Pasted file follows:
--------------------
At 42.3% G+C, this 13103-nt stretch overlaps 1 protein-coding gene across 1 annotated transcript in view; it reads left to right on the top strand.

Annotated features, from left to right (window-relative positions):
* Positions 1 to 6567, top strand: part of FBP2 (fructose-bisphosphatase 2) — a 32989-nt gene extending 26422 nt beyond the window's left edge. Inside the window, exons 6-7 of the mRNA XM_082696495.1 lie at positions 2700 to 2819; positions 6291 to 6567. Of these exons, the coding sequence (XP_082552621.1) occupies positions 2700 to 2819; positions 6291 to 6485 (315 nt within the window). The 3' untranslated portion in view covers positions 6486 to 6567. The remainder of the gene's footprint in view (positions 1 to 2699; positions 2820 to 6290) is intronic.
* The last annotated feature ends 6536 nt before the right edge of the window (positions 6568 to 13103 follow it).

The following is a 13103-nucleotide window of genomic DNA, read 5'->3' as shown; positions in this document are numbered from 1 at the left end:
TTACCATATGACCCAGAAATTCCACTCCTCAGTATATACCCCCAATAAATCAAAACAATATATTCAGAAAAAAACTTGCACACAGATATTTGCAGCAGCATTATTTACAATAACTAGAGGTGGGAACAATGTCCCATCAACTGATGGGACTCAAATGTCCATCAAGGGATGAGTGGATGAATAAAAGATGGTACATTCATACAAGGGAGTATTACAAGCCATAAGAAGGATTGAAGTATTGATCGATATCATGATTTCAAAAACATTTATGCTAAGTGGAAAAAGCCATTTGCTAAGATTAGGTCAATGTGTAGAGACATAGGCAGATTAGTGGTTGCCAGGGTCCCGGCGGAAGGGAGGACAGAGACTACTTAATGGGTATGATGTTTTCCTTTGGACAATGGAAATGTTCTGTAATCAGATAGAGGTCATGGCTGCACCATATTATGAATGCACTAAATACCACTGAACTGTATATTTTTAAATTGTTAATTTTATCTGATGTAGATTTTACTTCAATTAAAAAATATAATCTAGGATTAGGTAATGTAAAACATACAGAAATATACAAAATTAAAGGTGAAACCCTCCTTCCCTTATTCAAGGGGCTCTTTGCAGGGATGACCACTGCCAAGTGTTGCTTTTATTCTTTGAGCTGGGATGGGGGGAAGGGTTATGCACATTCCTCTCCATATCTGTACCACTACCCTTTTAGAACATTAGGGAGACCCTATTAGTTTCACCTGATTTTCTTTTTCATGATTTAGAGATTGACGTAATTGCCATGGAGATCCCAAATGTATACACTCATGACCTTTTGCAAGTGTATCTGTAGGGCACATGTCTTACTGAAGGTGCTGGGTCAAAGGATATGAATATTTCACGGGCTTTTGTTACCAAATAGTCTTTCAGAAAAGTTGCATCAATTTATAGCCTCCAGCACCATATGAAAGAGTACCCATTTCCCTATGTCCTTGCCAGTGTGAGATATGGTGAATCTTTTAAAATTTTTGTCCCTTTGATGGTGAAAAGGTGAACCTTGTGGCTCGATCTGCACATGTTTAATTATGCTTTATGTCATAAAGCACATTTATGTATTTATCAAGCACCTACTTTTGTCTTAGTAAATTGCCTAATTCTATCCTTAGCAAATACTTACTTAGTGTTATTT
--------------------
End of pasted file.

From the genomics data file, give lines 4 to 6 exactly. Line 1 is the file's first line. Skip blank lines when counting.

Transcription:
* The last annotated feature ends 6536 nt before the right edge of the window (positions 6568 to 13103 follow it).

The following is a 13103-nucleotide window of genomic DNA, read 5'->3' as shown; positions in this document are numbered from 1 at the left end:
TTACCATATGACCCAGAAATTCCACTCCTCAGTATATACCCCCAATAAATCAAAACAATATATTCAGAAAAAAACTTGCACACAGATATTTGCAGCAGCATTATTTACAATAACTAGAGGTGGGAACAATGTCCCATCAACTGATGGGACTCAAATGTCCATCAAGGGATGAGTGGATGAATAAAAGATGGTACATTCATACAAGGGAGTATTACAAGCCATAAGAAGGATTGAAGTATTGATCGATATCATGATTTCAAAAACATTTATGCTAAGTGGAAAAAGCCATTTGCTAAGATTAGGTCAATGTGTAGAGACATAGGCAGATTAGTGGTTGCCAGGGTCCCGGCGGAAGGGAGGACAGAGACTACTTAATGGGTATGATGTTTTCCTTTGGACAATGGAAATGTTCTGTAATCAGATAGAGGTCATGGCTGCACCATATTATGAATGCACTAAATACCACTGAACTGTATATTTTTAAATTGTTAATTTTATCTGATGTAGATTTTACTTCAATTAAAAAATATAATCTAGGATTAGGTAATGTAAAACATACAGAAATATACAAAATTAAAGGTGAAACCCTCCTTCCCTTATTCAAGGGGCTCTTTGCAGGGATGACCACTGCCAAGTGTTGCTTTTATTCTTTGAGCTGGGATGGGGGGAAGGGTTATGCACATTCCTCTCCATATCTGTACCACTACCCTTTTAGAACATTAGGGAGACCCTATTAGTTTCACCTGATTTTCTTTTTCATGATTTAGAGATTGACGTAATTGCCATGGAGATCCCAAATGTATACACTCATGACCTTTTGCAAGTGTATCTGTAGGGCACATGTCTTACTGAAGGTGCTGGGTCAAAGGATATGAATATTTCACGGGCTTTTGTTACCAAATAGTCTTTCAGAAAAGTTGCATCAATTTATAGCCTCCAGCACCATATGAAAGAGTACCCATTTCCCTATGTCCTTGCCAGTGTGAGATATGGTGAATCTTTTAAAATTTTTGTCCCTTTGATGGTGAAAAGGTGAACCTTGTGGCTCGATCTGCACATGTTTAATTATGCTTTATGTCATAAAGCACATTTATGTATTTATCAAGCACCTACTTTTGTCTTAGTAAATTGCCTAATTCTATCCTTAGCAAATACTTACTTAGTGTTATTT